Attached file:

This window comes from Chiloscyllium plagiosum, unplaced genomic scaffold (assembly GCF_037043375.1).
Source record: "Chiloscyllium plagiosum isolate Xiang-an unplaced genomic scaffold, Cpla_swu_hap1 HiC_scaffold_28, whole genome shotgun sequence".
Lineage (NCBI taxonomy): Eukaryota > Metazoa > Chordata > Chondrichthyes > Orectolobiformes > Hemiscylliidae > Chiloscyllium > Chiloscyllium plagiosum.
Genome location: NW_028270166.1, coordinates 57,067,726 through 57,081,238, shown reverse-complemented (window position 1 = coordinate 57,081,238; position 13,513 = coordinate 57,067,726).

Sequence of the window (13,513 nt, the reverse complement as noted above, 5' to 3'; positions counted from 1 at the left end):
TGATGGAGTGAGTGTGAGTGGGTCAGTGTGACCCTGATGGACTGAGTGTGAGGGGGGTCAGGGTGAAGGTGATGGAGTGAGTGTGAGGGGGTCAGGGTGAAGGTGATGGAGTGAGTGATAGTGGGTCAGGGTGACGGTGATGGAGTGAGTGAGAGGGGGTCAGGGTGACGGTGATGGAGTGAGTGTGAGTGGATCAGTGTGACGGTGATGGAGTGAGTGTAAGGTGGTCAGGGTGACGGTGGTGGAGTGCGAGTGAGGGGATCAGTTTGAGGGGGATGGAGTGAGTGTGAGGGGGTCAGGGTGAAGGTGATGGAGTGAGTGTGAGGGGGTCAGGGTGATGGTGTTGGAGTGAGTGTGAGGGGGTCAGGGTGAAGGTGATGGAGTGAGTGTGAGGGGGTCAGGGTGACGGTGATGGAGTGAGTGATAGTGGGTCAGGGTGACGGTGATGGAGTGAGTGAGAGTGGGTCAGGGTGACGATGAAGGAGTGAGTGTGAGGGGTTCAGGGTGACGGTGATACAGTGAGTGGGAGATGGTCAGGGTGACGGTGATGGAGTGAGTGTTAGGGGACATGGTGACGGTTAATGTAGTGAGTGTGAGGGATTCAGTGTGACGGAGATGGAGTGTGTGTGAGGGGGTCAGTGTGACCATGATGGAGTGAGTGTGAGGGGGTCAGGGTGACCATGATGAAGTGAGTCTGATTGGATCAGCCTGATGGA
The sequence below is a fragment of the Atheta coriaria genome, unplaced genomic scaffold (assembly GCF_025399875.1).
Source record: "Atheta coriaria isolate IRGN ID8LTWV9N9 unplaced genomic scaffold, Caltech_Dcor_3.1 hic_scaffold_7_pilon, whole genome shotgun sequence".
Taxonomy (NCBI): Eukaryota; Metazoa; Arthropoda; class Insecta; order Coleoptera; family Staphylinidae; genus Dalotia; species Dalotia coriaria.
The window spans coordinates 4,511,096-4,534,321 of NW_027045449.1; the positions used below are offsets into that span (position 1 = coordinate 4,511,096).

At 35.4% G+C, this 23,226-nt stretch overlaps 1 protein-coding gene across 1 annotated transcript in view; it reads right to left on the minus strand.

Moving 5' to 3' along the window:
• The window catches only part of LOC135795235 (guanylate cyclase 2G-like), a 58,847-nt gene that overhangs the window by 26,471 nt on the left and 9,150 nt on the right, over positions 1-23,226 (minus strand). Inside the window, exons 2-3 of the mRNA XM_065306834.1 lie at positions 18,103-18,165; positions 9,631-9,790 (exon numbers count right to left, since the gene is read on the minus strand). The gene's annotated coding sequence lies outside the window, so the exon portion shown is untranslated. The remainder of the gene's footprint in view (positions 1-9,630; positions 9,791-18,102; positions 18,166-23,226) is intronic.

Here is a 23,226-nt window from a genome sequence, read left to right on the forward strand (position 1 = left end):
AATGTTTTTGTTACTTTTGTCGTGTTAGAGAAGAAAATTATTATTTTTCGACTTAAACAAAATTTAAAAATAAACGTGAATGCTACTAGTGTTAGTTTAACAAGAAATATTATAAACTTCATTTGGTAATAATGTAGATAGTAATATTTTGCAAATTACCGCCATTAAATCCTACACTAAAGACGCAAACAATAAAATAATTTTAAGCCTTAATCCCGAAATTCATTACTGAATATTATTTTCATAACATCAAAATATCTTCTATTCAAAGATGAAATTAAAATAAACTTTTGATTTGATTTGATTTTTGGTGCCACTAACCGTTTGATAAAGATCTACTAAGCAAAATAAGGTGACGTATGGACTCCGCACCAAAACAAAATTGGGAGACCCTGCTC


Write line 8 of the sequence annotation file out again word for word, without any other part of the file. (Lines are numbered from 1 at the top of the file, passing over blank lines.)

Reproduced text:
Source record: "Atheta coriaria isolate IRGN ID8LTWV9N9 unplaced genomic scaffold, Caltech_Dcor_3.1 hic_scaffold_7_pilon, whole genome shotgun sequence".